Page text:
Corporate governance is about what the board of a company does and how it sets the values of the company. It is to be distinguished from the day to day operational management of the company by full-time executives.
Good governance is not just about compliance with formal rules and regulations. It is about establishing internal processes and attitudes that add values, enhance the reputation of a business, make it more attractive to external investors and lenders and ensure its long term success.
Corporate governance and compliance practices have undergone enormous change in a relatively short time and best practices are continually developing. The level of scrutiny of a board’s monitoring – or failure to monitor – a corporation’s ethics and compliance activities has increased dramatically. The challenge for boards, executive officers, and ethics and compliance officers is to view the increased scrutiny and enhanced standards not merely as a host of new legal requirements but as an opportunity to review and enhance their corporate governance and ethics and compliance practices and set a true tone from the top.
According to the UK Financial Reporting Council, one of the key roles for the board is to establish the culture, values and ethics of the company. It is important that the board sets the correct tone form the top; the directors should lead by example and ensure that good standards of behaviour permeate throughout all levels of the organisation.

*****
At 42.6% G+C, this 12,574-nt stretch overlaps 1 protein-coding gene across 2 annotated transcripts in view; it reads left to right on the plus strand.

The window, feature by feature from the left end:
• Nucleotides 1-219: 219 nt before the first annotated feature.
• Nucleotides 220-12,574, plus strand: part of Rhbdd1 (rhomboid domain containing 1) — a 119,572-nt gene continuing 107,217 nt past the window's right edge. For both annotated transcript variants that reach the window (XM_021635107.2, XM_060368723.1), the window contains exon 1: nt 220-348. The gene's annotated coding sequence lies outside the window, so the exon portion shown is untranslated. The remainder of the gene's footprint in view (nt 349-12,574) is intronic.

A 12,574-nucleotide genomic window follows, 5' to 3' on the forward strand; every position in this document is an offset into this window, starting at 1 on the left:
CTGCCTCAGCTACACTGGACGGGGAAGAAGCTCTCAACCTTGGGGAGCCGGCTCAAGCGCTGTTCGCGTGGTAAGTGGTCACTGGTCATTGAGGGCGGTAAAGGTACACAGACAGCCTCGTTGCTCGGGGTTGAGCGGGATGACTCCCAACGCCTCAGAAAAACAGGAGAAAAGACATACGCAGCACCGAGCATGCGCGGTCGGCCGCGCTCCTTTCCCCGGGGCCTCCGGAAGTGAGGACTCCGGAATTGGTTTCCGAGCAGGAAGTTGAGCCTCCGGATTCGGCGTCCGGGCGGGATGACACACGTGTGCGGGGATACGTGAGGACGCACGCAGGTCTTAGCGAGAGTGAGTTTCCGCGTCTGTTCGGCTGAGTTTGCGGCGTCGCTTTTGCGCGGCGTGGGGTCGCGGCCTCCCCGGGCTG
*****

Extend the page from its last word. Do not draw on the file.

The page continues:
According to the OECD, a corporate governance framework should consist of three main elements:
The 'comply or explain' approach has been in operation since the Cadbury Report in 1992. Some national codes also use 'comply and explain', or "apply and explain".
The purpose is to let the market decide whether a set of standards is applicable for individual companies. It rejects the view that one size fits all but requires disclosure of explanations to market investors so that they can decide whether to accept the explanations, hence creating a market sanction rather than a legal one.
Good governance can be seen in the quality of decisions; effective decision making is based on hard information from robust systems and processes that are used effectively by leaders in a culture that supports challenge and scrutiny. Good governance helps mitigate or reduce risk and avoid scandals, fraud, and criminal liability of the company.
If companies are well governed, they will usually outperform other companies and will be able to attract investors whose support can help to finance further growth. Effective corporate governance attracts higher levels of investment. A survey by the International Finance Corporation, part of the World Bank, found that governance is an important factor in making investment decisions in emerging markets. In fact, investors will pay a premium for firms in emerging markets that can demonstrate better governance.
It is now accepted that sound governance results in better performing companies that deliver total economic value within its broader meaning and corporate governance is now established in many countries across the world.